threatsEven though marine mammals are protected in the United States, there are exceptions to these protection laws and they face many human imposed threats both in the U.S. and worldwide.  Some of these threats include incidental deaths in fishing operations and indiscriminate fishing techniques,over fishing, scapegoating, native subsistence hunting, and marine debris.

Exceptions to protection laws allow for “incidental” deaths of marine mammals in fishing operations. Indiscriminate fishing techniques, such as long lines and drift nets, are used to meet consumer demand for fish and kill everything in their path including non-target fish, sea turtles, sea birds, and marine mammals. Nets are often lost or discarded at sea, where they continue to kill.  410 marine mammals are killed every day as a result of bycatch alone….that is one every 3.5 minutes.

The ocean’s resources cannot compete with modern fishing techniques and over fishing, which deplete the food source for marine mammals and all marine life.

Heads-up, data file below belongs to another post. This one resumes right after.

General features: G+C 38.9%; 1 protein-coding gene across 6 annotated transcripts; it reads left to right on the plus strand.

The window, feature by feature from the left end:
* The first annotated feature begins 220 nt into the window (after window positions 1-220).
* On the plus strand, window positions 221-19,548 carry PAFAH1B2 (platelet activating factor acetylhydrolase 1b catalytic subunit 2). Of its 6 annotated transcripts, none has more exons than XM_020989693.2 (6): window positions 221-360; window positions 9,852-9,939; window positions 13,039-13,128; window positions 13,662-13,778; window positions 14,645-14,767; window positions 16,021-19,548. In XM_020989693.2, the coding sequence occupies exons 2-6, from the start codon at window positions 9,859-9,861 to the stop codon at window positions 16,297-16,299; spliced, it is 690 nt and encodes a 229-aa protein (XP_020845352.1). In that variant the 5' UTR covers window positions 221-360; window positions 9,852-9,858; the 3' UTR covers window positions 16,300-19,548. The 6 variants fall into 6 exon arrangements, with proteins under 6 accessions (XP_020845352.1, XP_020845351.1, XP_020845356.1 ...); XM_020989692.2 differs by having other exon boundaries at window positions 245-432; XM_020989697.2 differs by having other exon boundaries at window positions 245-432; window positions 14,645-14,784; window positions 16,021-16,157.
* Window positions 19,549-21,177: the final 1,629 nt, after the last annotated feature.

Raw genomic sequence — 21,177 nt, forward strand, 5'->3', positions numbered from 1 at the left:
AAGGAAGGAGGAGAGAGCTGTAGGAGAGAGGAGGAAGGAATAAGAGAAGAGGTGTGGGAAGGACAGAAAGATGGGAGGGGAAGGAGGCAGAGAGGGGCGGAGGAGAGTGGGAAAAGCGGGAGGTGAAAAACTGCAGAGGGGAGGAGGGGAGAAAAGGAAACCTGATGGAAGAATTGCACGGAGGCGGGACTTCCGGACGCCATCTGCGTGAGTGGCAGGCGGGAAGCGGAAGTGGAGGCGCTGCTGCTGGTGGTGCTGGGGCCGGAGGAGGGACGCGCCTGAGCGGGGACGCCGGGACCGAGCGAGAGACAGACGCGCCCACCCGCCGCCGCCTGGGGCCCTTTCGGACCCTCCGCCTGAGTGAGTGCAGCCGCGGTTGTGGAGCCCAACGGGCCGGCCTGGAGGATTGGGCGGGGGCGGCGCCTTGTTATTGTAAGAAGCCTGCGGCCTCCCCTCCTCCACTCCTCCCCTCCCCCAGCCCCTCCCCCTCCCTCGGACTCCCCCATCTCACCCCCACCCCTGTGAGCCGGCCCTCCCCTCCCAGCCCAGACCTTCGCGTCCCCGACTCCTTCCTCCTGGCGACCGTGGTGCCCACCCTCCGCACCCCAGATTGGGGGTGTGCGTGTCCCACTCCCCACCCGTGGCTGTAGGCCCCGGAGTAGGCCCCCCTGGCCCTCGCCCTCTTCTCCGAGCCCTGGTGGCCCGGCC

As a result of over fishing, dolphins, sea lions, and other marine mammals are often scapegoats, blamed for declining fish populations. This results in the intentional killing, often legal, of both individuals and populations.  For example, in Newfoundland, 300,000 harp seals are killed each year, blamed for declining codfish populations. And along the Japanese coastline, dolphins are driven into shallow bays with nets, then gaffed, and dragged ashore where they are killed. In the United States, the lethal removal of California sea lions who prey on migrating salmon and steelhead trout in the Columbia River has been permitted.

Exceptions to protection laws allow for native subsistence hunting of marine mammals and marine mammals are often killed in the name of cultural tradition.  For example, every June in the Faeroe Islands, 3000 to 4000 pilot whales are driven by boats into coves and slaughtered.  The United States permits aboriginal whaling in Alaska with established quotas for hunting bowhead whales, belugas, harbor seals, Steller sea lions, polar bears, and Pacific walrus.

Marine debris can be ingested or entangle marine life.